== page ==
Julie Lowe taught the younger children, and the older ones were taught by myself, as well as Rosemary and Roger and Julia Corrigan. I concentrated on teaching grammar and spelling, Rosemary taught French, Roger Stephenson maths and Julia creative writing,with other members pitching in to teach the full range of national curriculum subjects.

It soon became clear that grouping the four older children together was a problem. While Oliver and Natasha worked well together, Michael had difficulty concentrating, and distracted the others, and Jodene was not being stretched - it was difficult to pitch the level to suit all four children.

We decided Michael and Jodene would benefit from individual tuition. Luckily, we had so many enthusiastic people who wanted to get involved that this was no problem. So while I taught Jodene and Michael reading, grammar, spelling and French, Julia continued to teach creative writing to Jodene.

The school day began relatively late - 10.30am for Jodene and Michael, and 11am for the younger children. It suited the children, who liked to play the piano, do their homework or read in the morning. And we reckoned the intensive teaching we provided gave the children more than they would get in a longer day at a mainstream school.

Mornings were given over to literacy, numeracy, science, French and history, while the afternoon sessions concentrated on the more creative subjects, including art, drama, music, sports and even circus skills.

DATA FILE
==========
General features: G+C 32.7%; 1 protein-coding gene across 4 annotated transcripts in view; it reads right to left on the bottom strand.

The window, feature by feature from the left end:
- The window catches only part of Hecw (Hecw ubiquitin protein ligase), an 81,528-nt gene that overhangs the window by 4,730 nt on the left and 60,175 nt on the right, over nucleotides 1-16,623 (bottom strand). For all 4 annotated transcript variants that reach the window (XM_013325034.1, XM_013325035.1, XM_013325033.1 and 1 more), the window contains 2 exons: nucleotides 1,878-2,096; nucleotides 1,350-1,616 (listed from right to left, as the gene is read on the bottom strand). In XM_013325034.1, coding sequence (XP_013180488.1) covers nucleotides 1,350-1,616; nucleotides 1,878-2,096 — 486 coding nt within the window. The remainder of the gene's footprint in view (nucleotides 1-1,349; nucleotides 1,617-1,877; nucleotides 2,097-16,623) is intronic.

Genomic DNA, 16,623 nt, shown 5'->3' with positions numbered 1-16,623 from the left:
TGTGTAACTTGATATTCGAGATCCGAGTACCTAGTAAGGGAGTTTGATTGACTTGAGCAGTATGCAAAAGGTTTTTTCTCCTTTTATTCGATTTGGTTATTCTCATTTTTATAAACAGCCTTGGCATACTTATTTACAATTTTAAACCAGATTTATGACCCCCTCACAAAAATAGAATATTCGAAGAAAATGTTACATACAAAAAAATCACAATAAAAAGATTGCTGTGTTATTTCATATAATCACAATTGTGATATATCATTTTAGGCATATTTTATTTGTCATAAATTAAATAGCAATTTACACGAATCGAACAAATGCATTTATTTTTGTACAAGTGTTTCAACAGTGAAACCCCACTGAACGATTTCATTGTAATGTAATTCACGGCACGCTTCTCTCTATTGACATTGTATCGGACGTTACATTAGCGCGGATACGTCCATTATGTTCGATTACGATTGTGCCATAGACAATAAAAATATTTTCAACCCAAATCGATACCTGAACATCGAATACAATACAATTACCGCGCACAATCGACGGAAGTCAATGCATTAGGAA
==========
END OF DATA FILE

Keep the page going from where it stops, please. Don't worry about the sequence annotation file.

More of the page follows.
Our school day had to be flexible as events often disrupted it, such as the delivery boat arriving with supplies and the mail. Then, it was all hands on deck as the children ran down to the beach to help unload.

But schooling was not confined to the classroom. We were living in an enormously stimulating environment where the children were learning constantly. The world around us - especially the weather and wildlife, the seals, deer, mink, otters and eagles on the island and the farm animals - provided many spontaneous teaching opportunities, such as the birth of a foal or a calf, which could be linked to the lessons of the day.

And being surrounded by alternative technology, such as wind and hydro-power generators, gave the children valuable insights into the production and use of renewable energy.

Even their leisure time was educational, feeding the animals, collecting shells, driftwood, stones and buoys, growing vegetables, making rafts and helping in the kitchen.

So as we start to pack the schoolbooks into boxes in preparation for leaving the island onJanuary 1, how have the children fared?

Julie Lowe says the younger ones have made rapid progress. "At the start of the year Felix and Ciara were beginning to decipher the reading code, and, thanks to the Oxford Reading Tree, are now enthusiastic readers and racing through the scheme. Yoneh was just starting to recognise letters and numbers and was making good progress when the family left last summer."